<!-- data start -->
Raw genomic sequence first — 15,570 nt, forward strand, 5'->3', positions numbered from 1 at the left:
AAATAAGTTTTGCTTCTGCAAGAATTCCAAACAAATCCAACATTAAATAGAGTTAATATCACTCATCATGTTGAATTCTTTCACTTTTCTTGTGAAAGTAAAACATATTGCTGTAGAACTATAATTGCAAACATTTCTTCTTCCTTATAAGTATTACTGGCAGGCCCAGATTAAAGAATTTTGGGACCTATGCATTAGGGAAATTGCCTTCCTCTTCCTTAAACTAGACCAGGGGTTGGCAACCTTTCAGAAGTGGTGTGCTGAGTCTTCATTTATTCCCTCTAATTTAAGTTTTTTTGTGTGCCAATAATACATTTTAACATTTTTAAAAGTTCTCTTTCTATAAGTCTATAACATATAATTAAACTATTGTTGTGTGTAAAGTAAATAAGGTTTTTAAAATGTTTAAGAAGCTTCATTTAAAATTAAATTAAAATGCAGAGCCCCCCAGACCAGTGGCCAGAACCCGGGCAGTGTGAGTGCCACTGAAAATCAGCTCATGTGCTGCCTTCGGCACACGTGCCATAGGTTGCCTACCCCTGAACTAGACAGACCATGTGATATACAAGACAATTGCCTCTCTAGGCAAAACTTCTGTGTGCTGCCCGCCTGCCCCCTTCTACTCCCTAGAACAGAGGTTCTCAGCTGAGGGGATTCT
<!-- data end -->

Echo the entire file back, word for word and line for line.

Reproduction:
Raw genomic sequence first — 15,570 nt, forward strand, 5'->3', positions numbered from 1 at the left:
AAATAAGTTTTGCTTCTGCAAGAATTCCAAACAAATCCAACATTAAATAGAGTTAATATCACTCATCATGTTGAATTCTTTCACTTTTCTTGTGAAAGTAAAACATATTGCTGTAGAACTATAATTGCAAACATTTCTTCTTCCTTATAAGTATTACTGGCAGGCCCAGATTAAAGAATTTTGGGACCTATGCATTAGGGAAATTGCCTTCCTCTTCCTTAAACTAGACCAGGGGTTGGCAACCTTTCAGAAGTGGTGTGCTGAGTCTTCATTTATTCCCTCTAATTTAAGTTTTTTTGTGTGCCAATAATACATTTTAACATTTTTAAAAGTTCTCTTTCTATAAGTCTATAACATATAATTAAACTATTGTTGTGTGTAAAGTAAATAAGGTTTTTAAAATGTTTAAGAAGCTTCATTTAAAATTAAATTAAAATGCAGAGCCCCCCAGACCAGTGGCCAGAACCCGGGCAGTGTGAGTGCCACTGAAAATCAGCTCATGTGCTGCCTTCGGCACACGTGCCATAGGTTGCCTACCCCTGAACTAGACAGACCATGTGATATACAAGACAATTGCCTCTCTAGGCAAAACTTCTGTGTGCTGCCCGCCTGCCCCCTTCTACTCCCTAGAACAGAGGTTCTCAGCTGAGGGGATTCT